Introduction to Philosophy, Religion and Ethics
Plashet is non-denominational school. RE is known as Philosophy, Religion and Ethics (PRE) and is intended to be suitable for all students. Learning in the department has a strong Philosophical and Ethical basis, in addition to the study of all six major world religions and consideration of other secular views.
Students are expected to show respect and understanding of the views of others and to reflect upon their own experiences. Our approach actively encourages our students to engage positively in wider society, religion and culture and, in this respect; it is designed to be of worth to pupils from any or no religious background. In developing the skills of analysis, interpretation, evaluation and empathy our aim is to bring learning to life and establish the qualities of critical-thinking, mutual respect, toleration, understanding and engagement with our community and wider society.
In KS3, your daughter can expect to study a wide range of Philosophy, Religion and Ethical topics including: the existence of God, animal rights, war and peace, religious stories, religion and society (Northern Ireland case study). They will also study the Key beliefs in Judaism, Christianity, Islam and Hinduism; they will be able to apply these key beliefs to philosophical themes and ethical questions. Enabling them to understand and reflect on the complex multi-faith society we live in. PRE at Key Stage 3 is based on the Newham Agreed Syllabus and the non-statutory National Curriculum Guidelines.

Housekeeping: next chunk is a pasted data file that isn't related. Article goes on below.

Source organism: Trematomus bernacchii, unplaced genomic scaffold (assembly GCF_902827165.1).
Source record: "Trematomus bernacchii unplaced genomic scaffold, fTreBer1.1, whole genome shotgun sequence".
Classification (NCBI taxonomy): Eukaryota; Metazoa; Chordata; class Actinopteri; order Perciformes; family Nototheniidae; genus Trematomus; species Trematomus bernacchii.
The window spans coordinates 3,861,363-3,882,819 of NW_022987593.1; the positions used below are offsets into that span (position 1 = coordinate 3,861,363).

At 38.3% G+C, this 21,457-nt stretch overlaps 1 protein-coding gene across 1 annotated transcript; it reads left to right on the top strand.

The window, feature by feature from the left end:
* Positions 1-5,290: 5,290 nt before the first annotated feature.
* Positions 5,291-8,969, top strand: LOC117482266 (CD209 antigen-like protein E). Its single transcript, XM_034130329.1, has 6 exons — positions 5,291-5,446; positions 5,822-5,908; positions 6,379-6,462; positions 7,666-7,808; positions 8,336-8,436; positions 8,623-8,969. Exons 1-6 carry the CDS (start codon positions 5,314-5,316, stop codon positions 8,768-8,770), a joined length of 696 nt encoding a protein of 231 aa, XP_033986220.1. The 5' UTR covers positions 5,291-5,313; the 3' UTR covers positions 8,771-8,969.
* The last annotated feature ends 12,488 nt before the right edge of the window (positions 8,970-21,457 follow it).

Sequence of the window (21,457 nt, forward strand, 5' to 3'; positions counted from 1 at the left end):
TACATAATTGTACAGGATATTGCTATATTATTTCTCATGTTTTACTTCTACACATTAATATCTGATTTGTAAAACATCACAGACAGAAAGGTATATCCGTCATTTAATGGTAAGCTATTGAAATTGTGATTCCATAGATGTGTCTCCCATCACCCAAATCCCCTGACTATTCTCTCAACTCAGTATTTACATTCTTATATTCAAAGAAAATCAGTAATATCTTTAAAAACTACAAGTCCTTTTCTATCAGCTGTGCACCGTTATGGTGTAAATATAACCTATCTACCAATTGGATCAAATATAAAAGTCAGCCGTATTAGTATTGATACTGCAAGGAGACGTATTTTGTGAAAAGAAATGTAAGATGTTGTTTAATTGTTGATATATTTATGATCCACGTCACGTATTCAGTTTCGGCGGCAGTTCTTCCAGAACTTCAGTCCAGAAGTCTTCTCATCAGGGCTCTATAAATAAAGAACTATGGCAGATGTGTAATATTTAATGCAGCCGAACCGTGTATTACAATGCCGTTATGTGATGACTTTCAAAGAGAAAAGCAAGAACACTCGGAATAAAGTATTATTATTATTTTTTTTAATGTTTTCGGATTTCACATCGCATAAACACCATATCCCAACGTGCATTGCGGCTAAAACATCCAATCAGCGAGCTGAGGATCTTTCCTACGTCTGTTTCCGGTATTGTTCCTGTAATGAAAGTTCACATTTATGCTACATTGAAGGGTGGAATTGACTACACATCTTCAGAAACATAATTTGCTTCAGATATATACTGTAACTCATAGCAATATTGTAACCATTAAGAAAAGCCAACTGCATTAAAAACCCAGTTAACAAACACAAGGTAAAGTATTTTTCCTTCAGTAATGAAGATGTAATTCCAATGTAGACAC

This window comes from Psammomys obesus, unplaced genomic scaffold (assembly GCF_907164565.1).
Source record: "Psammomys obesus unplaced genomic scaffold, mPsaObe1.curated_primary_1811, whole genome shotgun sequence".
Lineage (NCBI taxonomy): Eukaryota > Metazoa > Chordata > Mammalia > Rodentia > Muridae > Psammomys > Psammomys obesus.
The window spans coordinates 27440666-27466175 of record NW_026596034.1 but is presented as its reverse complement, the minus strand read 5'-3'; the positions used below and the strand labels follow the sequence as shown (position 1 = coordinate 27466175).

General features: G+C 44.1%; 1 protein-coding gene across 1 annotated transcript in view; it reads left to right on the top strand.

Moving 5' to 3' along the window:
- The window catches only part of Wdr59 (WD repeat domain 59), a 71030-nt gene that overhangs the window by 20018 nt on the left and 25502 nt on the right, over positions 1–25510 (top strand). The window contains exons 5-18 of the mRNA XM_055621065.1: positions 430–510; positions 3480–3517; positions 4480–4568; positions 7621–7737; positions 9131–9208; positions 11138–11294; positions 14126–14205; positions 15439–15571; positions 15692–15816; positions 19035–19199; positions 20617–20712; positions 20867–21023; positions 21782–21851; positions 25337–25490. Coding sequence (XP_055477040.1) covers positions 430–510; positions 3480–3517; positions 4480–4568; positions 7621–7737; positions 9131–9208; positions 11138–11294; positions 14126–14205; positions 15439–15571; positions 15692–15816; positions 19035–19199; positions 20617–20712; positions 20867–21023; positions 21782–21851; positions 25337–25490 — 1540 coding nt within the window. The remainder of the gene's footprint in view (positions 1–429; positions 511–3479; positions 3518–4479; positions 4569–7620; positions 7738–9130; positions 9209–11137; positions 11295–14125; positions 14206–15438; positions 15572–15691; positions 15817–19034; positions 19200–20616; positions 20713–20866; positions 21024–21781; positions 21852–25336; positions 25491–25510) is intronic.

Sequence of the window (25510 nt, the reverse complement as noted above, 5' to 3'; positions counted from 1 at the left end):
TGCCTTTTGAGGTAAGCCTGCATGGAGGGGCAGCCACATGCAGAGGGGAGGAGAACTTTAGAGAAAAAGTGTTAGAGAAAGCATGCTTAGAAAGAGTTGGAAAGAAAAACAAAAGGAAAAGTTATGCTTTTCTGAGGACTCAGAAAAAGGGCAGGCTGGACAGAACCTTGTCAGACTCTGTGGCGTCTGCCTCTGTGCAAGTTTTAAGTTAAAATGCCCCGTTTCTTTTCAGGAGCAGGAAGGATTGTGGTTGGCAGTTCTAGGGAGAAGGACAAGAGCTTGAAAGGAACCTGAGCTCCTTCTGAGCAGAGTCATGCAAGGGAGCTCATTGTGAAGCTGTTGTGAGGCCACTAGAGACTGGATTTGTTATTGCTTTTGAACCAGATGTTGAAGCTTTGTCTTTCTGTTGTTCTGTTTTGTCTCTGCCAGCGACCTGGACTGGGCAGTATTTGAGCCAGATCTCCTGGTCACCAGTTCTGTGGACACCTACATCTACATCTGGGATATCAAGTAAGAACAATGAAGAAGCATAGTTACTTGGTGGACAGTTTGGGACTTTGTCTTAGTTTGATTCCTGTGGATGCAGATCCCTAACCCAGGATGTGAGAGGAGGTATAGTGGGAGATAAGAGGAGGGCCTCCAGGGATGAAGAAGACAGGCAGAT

Exam Board and Syllabus – AQA Religious Studies (8062)
In Key Stage 4 all students study the AQA GCSE Religious Studies qualification. This is split into two papers:
- Paper 1: Religious beliefs and practices; Christianity and Islam
In Year 10, all students will study core beliefs and practices in Christianity and Islam, this includes studying denominations within both religions; Sunni and Shia Islam, Protestant and Catholic Christianity.
- Paper 2: Thematic paper.
In Year 11, all students will begin the ‘themes’ paper, studying this in two lessons per week. This paper examines some key philosophical questions: the problem of evil and suffering, the arguments for the existence of God, miracles and divine revelation, immortality and the conflict between science and religion, the environment, animal rights, euthanasia, abortion, and issues of peace and conflict.
Each paper is 1 hour and 45 minutes long and contains a combination of questions weighted at between 1 and 12 marks.
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